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Discussion in 'Barefootedness' started by happysongbird, Sep 23, 2013.
Good for you, Barefoot Walker! I like your style.
I just noticed this thread is in the running forum. I am moving it to the Barefootedness forum (more fitting) with a redirect that will expire in one day.
I admire someone who will stand up and confront people on this, but at the same time....I just don't want confrontation. I'm usually wanting to do something else, and confronting some angry/ignorant store manager just puts me in a bad mood. When I did go barefoot a lot, in Ann Arbor, Michigan, I loved it, though even then, getting all the odd looks from people, that wore on me. And so when I moved one county over, to Jackson, and people's reactions just got livid, I just felt it wasnt' worth it. So, maybe they 'won', but I at least was running all over town barefoot, and I was a teacher and went barefoot in my classes all the time. I just didn't like the feeling of going into Meijer's wondering/fearing if the cops would be called and/or if some idiot would get in my face. So, maybe I was just choosing my battle (ie my classes).
Well, ten days ago I gave the young manager/assistant manager of our local grocery store a copy of the SBL's pamphlet. He was in a hurry to open up the second cash register, as it was close to dinner time and the line at the first register was getting to be more than a few people deep, so I didn't have time to say anything to him other than, "please take a look at this when you have time."
Last week when my wife went in, she noticed that the noSSS sign had come down. Yesterday when I went in (with my moccasins) to pick up a coupla racks of ribs, I too saw that the sign was down. I'll have to try to go in during the day this week and ask the management if they've changed their minds, or if it's just coincidence. I'm hopeful it's the former. Or I suppose I could just go in barefoot, and point out that they've taken down their sign if anyone gives me trouble, but it seems like I should take the most diplomatic tack possible.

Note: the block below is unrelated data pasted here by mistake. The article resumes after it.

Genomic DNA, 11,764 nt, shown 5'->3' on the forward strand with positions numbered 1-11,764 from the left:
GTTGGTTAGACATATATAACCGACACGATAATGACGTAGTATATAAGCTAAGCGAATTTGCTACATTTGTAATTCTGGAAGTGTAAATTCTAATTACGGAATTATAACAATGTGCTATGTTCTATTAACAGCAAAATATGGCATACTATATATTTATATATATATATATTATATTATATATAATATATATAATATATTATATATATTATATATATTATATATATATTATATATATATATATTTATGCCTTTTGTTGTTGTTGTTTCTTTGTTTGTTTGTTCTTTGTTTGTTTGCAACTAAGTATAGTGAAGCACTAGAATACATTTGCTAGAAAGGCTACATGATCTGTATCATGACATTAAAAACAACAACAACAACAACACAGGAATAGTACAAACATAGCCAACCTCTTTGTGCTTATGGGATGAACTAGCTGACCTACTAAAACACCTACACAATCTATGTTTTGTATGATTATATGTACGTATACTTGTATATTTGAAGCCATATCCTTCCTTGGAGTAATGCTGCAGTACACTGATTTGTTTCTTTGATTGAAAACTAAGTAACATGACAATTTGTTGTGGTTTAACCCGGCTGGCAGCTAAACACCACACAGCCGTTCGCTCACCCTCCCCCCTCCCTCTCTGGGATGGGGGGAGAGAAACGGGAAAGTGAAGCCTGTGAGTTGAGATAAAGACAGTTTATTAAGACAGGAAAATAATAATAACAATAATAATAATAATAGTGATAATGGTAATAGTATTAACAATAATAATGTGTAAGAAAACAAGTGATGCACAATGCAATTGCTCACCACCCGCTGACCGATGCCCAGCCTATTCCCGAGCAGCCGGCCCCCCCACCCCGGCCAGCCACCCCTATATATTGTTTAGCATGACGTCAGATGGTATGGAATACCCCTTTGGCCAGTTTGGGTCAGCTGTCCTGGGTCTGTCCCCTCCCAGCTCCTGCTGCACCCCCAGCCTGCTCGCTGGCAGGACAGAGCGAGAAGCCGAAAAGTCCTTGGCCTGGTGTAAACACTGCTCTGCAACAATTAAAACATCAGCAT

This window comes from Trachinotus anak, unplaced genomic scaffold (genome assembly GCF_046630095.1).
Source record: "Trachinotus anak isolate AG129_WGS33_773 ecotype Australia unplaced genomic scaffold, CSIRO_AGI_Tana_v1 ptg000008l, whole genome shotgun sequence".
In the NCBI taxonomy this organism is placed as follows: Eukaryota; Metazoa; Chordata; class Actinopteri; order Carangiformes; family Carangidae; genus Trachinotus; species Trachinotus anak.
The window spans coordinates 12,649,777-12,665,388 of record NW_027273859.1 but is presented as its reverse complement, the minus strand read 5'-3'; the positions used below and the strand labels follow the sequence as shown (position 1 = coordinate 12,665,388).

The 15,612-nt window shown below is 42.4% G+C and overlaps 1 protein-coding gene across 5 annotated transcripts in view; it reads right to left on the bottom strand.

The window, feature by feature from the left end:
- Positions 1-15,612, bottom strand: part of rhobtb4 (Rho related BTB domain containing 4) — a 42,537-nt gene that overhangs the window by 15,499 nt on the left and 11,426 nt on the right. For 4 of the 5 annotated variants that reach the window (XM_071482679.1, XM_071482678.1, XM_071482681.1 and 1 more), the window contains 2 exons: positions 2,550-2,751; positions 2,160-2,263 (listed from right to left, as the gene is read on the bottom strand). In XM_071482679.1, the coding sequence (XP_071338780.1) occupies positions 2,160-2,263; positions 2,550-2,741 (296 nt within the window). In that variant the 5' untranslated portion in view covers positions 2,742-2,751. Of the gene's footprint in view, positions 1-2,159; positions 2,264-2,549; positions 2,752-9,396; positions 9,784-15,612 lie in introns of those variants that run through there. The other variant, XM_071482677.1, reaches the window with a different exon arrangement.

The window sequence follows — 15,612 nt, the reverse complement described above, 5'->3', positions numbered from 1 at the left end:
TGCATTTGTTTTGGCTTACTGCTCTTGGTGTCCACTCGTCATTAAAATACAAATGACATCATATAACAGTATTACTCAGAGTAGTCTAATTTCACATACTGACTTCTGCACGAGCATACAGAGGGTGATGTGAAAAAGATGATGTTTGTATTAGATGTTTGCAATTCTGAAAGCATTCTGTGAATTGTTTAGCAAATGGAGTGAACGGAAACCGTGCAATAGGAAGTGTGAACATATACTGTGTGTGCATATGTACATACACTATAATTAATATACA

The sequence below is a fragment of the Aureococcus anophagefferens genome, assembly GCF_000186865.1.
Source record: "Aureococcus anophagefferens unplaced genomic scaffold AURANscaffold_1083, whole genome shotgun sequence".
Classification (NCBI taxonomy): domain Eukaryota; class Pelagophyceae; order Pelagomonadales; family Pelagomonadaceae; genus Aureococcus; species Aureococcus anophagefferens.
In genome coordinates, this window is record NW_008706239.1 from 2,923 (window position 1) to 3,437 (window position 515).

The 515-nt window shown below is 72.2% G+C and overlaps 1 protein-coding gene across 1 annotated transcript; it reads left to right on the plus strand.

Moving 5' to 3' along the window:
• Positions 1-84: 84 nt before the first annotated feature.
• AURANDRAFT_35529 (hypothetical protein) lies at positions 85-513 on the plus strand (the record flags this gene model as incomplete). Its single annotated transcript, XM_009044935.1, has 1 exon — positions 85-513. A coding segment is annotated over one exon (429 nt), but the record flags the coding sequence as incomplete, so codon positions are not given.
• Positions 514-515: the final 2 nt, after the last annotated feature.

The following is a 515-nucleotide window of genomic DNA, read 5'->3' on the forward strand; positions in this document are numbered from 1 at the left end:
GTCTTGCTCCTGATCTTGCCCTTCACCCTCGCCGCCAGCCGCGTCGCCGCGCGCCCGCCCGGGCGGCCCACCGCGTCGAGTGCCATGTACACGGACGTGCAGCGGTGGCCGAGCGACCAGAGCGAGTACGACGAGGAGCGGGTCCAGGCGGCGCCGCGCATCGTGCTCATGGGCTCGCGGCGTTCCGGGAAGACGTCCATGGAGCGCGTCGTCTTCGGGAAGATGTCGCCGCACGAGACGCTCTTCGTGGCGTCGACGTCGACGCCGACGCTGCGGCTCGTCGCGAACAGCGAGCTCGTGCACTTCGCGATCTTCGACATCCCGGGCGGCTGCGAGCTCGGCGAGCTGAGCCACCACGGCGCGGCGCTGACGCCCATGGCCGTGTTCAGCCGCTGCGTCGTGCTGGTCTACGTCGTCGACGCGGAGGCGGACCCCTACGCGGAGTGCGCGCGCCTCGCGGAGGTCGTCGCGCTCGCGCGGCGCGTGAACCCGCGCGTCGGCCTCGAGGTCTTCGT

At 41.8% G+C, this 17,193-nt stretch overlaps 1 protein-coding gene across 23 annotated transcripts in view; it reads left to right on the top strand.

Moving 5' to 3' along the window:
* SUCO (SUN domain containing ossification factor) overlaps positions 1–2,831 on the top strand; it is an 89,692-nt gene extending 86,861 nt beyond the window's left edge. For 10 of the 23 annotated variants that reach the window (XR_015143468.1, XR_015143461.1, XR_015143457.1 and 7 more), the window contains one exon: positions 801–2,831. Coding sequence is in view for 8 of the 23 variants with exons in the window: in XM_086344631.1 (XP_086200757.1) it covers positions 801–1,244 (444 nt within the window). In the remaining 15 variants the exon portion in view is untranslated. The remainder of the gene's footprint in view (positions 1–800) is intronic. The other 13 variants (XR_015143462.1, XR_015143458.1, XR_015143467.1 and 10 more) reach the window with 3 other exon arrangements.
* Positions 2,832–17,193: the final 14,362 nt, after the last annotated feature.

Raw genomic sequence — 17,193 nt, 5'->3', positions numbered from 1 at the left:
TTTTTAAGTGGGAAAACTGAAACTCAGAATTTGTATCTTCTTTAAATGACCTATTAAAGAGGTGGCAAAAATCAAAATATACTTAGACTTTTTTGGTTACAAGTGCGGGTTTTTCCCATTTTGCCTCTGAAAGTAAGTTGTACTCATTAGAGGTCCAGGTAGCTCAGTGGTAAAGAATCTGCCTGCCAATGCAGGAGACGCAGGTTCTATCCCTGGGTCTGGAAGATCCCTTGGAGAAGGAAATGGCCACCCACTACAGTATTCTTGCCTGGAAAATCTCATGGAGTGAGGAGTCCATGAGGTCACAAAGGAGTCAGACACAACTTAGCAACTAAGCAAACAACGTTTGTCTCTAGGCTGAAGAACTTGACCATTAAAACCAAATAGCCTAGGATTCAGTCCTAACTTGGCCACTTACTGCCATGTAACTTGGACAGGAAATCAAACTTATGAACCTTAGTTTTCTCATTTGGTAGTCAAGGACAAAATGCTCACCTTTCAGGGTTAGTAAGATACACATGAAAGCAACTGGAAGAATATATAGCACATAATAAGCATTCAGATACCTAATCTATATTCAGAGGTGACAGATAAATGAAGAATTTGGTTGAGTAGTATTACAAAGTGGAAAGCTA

Well, I have finally posted my blog article about the incident. Feel free to share on FB. I hope it comes across as thoughtful. http://dailyimprovisations.com/hand...tations-lies-and-intimidation-at-nampa-winco/
Nice blog entry, hope it causes at least a few people reading it to change their minds about bare feet in public spaces.
I wouldn't ask about the sign. Just go in barefoot, and if someone says something, then point out that the sign has been taking down, so it must be a "sign" of acceptance.
Oh. I wrote that paragraph in the "Case For" article. Some of the other stuff there has since changed, but that still holds true.
I just got my first angry comment comparing us all to homeless drug addicts.... I let it stay because it wasn't completely over the edge and so I could respond to it reasonably, but I added notice at the bottom of the blog about deleting rude comments. Sigh. My mother would be so shocked to know she is a "stoner."
That is awesome! I love the comments section! So much logic and intelligence. Gives me faith in humanity.
Personally I didn't receive this comment as "angry" or "rude" : the phrase about "not my job to judge whether you are a barefoot athlete or a hippy stoner or homeless and shoeless"
does not really compare the one with the other, it just states that the reason for being barefoot is not the root of the problem. The root of the problem are potential or imagined accidents and the implied potential for law suits. That means it would be quite easy to find a solution to accommodate everyone: A big sign "Barefoot at own risk" would do, would it not?
I'm not looking for ways to be offended. Maybe he is just careless, but I think the whole tone of the comment is rude, as is his follow-up comment. One doesn't use all those descriptors without intending to give a certain sense of how barefoot people are judged. By including barefoot athlete in a list of implied negatives, he at least strongly suggests negative judgment in an unkind way. His imperatives at the end are phrased in a confrontational way. I really appreciated the Barefoot Professor's response.
"What does make me a little bit annoyed is when a small demographic of people with fringe ideas..."
America is all about respecting "small demographics" with "fringe ideas", such as freedom of speech and religion, as long as one is not harming others.
Yes, this phrase about "small demographic of people with fringe ideas" did annoy me as well, but it reflects a profound American contradiction, which as a non-American, I've always wondered about:
As far as I've understood, in America you have the liberty to carry firearms wherever you go but you don't have the liberty to go barefoot wherever you wish - and strangely it's the barefooters who are treated as potential criminals!